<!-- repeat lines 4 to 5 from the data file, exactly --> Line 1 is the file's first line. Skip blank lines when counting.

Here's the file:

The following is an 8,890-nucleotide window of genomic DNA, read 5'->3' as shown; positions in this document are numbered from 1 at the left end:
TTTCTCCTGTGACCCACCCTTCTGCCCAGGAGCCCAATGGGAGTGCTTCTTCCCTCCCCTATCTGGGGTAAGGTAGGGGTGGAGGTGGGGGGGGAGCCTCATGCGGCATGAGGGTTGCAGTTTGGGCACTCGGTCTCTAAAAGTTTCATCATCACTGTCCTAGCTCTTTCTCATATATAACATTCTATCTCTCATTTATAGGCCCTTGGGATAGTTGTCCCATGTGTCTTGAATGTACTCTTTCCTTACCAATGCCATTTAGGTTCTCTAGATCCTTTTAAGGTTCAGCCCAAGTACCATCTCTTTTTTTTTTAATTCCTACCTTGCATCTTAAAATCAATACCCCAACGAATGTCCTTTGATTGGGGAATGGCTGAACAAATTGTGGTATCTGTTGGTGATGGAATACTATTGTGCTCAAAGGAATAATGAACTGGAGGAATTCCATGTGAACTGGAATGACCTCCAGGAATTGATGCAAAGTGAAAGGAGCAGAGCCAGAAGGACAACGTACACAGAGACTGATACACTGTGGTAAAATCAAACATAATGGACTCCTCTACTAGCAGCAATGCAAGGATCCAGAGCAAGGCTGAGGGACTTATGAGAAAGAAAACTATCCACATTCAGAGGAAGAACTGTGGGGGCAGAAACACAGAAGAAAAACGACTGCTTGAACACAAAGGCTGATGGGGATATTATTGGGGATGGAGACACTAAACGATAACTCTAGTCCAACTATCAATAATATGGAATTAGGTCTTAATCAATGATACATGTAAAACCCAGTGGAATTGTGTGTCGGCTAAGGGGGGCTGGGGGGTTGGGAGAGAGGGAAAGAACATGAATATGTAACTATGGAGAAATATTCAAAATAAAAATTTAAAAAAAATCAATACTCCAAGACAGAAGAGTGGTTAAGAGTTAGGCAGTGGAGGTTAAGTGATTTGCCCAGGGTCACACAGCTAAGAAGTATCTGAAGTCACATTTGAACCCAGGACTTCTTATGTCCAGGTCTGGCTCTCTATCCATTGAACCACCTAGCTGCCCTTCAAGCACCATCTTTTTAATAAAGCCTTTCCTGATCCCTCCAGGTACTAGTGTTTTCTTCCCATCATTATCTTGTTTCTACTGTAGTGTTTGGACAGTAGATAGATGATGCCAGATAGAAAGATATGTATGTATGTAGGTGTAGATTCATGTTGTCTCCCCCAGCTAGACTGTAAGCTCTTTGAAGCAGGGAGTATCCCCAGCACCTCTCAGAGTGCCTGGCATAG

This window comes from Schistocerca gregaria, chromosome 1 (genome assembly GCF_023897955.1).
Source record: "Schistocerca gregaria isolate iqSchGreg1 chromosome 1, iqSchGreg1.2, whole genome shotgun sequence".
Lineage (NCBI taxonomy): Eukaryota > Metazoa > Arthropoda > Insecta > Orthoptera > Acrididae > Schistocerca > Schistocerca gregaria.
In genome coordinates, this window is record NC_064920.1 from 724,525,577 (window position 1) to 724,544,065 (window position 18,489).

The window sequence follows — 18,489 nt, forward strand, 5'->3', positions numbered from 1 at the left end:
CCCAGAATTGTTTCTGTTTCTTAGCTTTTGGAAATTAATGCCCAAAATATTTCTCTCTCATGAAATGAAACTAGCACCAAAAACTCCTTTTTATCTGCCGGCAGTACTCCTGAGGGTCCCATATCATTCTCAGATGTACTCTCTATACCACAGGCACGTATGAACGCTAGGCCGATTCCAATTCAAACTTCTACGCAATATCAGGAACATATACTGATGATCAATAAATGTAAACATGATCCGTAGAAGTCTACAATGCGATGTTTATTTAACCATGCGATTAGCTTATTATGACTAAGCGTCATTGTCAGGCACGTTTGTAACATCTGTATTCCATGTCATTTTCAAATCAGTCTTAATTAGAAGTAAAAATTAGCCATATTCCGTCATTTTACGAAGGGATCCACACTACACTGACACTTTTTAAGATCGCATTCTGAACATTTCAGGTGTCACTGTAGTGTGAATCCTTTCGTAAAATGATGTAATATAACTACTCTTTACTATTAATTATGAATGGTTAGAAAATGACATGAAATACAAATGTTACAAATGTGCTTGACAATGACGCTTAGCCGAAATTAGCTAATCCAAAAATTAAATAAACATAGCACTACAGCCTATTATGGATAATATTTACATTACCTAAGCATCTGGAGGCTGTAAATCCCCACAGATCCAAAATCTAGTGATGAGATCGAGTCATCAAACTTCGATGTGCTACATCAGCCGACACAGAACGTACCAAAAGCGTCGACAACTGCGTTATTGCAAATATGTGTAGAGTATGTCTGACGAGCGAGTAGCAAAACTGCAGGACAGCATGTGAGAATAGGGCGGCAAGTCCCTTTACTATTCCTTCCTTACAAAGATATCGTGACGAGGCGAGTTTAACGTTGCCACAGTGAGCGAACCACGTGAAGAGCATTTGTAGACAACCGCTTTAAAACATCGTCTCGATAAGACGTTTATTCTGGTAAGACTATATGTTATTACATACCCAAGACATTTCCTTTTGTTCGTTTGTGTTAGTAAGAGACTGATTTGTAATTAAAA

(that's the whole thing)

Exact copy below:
Source record: "Schistocerca gregaria isolate iqSchGreg1 chromosome 1, iqSchGreg1.2, whole genome shotgun sequence".
Lineage (NCBI taxonomy): Eukaryota > Metazoa > Arthropoda > Insecta > Orthoptera > Acrididae > Schistocerca > Schistocerca gregaria.